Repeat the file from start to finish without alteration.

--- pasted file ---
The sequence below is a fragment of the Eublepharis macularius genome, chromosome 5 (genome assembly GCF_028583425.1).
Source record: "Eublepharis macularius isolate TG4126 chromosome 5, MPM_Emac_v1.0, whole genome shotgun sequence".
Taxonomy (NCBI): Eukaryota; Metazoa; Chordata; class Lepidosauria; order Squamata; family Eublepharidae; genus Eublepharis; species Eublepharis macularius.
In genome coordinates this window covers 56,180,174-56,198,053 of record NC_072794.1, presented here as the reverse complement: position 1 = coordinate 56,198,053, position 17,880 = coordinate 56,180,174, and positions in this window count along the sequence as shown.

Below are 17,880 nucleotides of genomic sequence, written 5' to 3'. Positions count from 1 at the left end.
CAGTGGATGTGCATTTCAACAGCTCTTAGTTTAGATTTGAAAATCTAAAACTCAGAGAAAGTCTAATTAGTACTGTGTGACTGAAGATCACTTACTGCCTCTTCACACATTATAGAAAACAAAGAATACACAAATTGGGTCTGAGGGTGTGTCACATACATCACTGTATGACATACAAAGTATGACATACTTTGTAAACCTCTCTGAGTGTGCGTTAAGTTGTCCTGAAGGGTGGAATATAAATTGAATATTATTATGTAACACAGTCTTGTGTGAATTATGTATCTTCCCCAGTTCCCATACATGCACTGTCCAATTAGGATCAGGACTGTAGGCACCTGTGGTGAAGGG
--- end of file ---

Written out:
The sequence below is a fragment of the Eublepharis macularius genome, chromosome 5 (genome assembly GCF_028583425.1).
Source record: "Eublepharis macularius isolate TG4126 chromosome 5, MPM_Emac_v1.0, whole genome shotgun sequence".
Taxonomy (NCBI): Eukaryota; Metazoa; Chordata; class Lepidosauria; order Squamata; family Eublepharidae; genus Eublepharis; species Eublepharis macularius.
In genome coordinates this window covers 56,180,174-56,198,053 of record NC_072794.1, presented here as the reverse complement: position 1 = coordinate 56,198,053, position 17,880 = coordinate 56,180,174, and positions in this window count along the sequence as shown.

Below are 17,880 nucleotides of genomic sequence, written 5' to 3'. Positions count from 1 at the left end.
CAGTGGATGTGCATTTCAACAGCTCTTAGTTTAGATTTGAAAATCTAAAACTCAGAGAAAGTCTAATTAGTACTGTGTGACTGAAGATCACTTACTGCCTCTTCACACATTATAGAAAACAAAGAATACACAAATTGGGTCTGAGGGTGTGTCACATACATCACTGTATGACATACAAAGTATGACATACTTTGTAAACCTCTCTGAGTGTGCGTTAAGTTGTCCTGAAGGGTGGAATATAAATTGAATATTATTATGTAACACAGTCTTGTGTGAATTATGTATCTTCCCCAGTTCCCATACATGCACTGTCCAATTAGGATCAGGACTGTAGGCACCTGTGGTGAAGGG